Let me just say something about my living situation. Remember earlier I wrote about how the idea of being made redundant had spiralled out of control and the part paying market rent in Auckland had to play? Add to this the fact that the rental property we had called home for the past 18 months was up for sale and that this sale had been completed. Our house was purchased by a family who, rather than seeing it as an investment property with us as ongoing tenants, brought it as their home. This meant that in addition to the stress of looming redundancy, we were also facing the prospect of not actually finding a suitable house at a reasonable price.
At the beginning of the year a new lady started at work and would be bunking in with me as it were, we would share an office. A fellow Christian, but also an older, widowed lady – we slowly developed a good working relationship, and I would also say friendship. She was one of the ones who went into bat for me, advocating that I be spared from the axe of redundancy. To a degree, being new on the job, she blamed herself – as if her recent appointment had led to my even more recent redundancy. This was not the case as in many ways our jobs were different and while she has now been given some of my responsibilities, she has by no means been my substitute.
This is where Providence really shines – where the hand of God was clearly visible. We began to speak of “God moments” – times and events where the unfolding of events far exceeded any idea of it being coincidental. I do not mean to downplay her grief one bit, but my co-workers elderly mother passed away, leaving a 92-year old widower. This is significant because rather than sending him off to a retirement home, my co-worker had a strong sense of calling to move in with dad and care for him for the remainder of his life. This is something she could quite easily do, being a widow with grownup children. Where this becomes significant is the point where her house becomes vacant as she moves in with dad.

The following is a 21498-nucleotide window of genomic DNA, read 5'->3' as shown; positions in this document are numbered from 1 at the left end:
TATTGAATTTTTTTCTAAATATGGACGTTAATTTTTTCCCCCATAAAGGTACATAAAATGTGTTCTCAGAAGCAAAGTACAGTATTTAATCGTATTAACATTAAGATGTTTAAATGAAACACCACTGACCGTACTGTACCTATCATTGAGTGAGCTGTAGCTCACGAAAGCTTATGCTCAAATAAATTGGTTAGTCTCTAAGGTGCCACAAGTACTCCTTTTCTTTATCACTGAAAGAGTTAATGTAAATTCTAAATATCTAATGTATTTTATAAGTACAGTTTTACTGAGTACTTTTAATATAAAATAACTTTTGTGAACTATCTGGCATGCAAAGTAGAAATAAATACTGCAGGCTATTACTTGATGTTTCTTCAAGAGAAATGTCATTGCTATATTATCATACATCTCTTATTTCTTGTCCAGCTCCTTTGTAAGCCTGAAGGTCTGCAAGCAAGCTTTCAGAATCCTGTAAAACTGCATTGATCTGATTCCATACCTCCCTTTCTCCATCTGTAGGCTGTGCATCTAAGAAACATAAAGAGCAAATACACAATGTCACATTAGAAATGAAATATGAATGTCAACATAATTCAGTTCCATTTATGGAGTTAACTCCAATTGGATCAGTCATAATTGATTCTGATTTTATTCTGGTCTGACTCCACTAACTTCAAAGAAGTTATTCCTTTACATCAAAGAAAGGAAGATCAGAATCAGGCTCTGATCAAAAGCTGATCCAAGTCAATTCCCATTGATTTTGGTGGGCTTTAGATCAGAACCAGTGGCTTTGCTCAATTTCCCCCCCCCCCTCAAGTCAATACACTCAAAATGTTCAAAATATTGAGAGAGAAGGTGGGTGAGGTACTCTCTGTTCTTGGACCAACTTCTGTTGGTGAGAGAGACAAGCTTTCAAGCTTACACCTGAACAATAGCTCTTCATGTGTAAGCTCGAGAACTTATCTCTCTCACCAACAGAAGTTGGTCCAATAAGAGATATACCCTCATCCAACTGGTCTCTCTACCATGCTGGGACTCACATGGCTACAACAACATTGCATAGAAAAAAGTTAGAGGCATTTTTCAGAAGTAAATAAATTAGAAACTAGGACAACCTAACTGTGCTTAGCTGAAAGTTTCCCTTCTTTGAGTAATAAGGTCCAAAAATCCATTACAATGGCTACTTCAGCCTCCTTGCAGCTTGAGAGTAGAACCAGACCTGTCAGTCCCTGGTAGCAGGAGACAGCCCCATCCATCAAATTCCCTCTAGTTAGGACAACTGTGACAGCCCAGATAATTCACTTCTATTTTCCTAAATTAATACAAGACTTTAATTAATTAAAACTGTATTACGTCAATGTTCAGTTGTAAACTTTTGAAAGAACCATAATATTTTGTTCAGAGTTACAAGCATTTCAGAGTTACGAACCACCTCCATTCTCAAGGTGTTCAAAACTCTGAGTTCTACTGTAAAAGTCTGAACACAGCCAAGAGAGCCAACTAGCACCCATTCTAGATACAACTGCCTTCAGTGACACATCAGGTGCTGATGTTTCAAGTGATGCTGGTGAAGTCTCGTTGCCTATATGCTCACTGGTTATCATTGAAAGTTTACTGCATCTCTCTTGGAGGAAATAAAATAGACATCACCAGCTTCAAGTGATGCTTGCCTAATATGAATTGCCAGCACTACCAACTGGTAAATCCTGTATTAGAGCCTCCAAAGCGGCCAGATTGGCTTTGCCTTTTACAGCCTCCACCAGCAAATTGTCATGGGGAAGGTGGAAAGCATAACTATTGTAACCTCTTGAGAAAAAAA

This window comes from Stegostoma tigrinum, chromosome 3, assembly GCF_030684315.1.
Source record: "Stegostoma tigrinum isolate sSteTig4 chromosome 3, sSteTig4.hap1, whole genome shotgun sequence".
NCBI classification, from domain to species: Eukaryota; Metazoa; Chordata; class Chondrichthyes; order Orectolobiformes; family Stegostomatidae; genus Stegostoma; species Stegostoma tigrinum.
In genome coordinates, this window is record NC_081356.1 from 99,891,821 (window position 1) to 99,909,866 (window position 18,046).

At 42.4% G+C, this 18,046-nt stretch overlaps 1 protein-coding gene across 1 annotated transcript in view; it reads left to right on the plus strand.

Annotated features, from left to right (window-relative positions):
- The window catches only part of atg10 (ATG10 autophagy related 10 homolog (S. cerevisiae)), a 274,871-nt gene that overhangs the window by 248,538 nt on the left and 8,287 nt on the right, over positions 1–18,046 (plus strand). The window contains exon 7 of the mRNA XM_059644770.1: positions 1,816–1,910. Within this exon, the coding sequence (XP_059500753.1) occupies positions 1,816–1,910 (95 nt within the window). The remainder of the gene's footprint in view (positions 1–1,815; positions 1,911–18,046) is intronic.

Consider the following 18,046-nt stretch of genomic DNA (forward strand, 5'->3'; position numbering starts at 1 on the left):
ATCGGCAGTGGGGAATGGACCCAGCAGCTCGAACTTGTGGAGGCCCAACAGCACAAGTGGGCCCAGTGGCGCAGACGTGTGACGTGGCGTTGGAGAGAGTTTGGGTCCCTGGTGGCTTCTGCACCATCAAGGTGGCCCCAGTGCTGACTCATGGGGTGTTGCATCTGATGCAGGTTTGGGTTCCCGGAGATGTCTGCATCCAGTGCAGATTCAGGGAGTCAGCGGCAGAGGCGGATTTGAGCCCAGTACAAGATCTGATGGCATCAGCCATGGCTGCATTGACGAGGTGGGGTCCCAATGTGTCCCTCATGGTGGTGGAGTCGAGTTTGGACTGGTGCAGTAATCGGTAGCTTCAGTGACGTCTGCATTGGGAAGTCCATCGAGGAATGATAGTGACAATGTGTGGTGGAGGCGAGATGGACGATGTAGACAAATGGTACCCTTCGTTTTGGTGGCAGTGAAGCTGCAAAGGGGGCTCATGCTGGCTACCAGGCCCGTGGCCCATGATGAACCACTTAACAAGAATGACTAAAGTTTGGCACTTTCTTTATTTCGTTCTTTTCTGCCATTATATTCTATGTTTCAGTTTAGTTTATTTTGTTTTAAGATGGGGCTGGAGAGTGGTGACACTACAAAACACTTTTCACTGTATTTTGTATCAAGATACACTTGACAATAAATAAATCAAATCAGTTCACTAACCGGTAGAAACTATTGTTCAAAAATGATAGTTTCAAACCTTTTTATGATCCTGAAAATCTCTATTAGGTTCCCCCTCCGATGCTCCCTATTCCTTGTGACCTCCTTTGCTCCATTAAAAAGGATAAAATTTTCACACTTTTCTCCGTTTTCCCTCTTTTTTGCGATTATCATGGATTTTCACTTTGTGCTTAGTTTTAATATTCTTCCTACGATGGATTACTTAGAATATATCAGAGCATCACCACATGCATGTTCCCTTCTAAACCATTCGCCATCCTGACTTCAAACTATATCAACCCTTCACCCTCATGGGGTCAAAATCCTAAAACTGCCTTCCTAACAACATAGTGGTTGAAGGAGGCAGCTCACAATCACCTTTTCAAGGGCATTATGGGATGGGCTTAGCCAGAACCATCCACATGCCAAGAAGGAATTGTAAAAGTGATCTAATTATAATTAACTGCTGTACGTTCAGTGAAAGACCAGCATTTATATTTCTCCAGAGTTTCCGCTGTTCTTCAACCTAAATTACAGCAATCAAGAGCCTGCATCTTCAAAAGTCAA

A very tidy two bedroom house within a secure property in a quiet street very handy to amenities. She had offered the house to others whom she knew might be able to make use of her house, but these others each said “no”. She didn’t want to rent it out as she wasn’t willing to go have the additional stress and anxiety of having unknowns in her house with no guarantee that they would keep the house in good order. This is where our paths intersected. She needed someone to tenant her house, and we needed a house to tenant. God had so ordered our circumstances in a way that reminds me of His provision of manna for the children of Israel. Those who collected much and those who collected little both had just enough.
We moved in the day after my notice at work was up and have since made a home of her house and are very happy there. But there was still a problem. I still had no work and no work meant no income. My former co-worker turned friend was so gracious that she decided not to charge us any rent until such time as I had a job. So it was that for about 6 weeks we lived rent free. This was a real testimony of God working through the sensitivities of others. My friend was under no obligation whatsoever to allow us this liberty, but she did!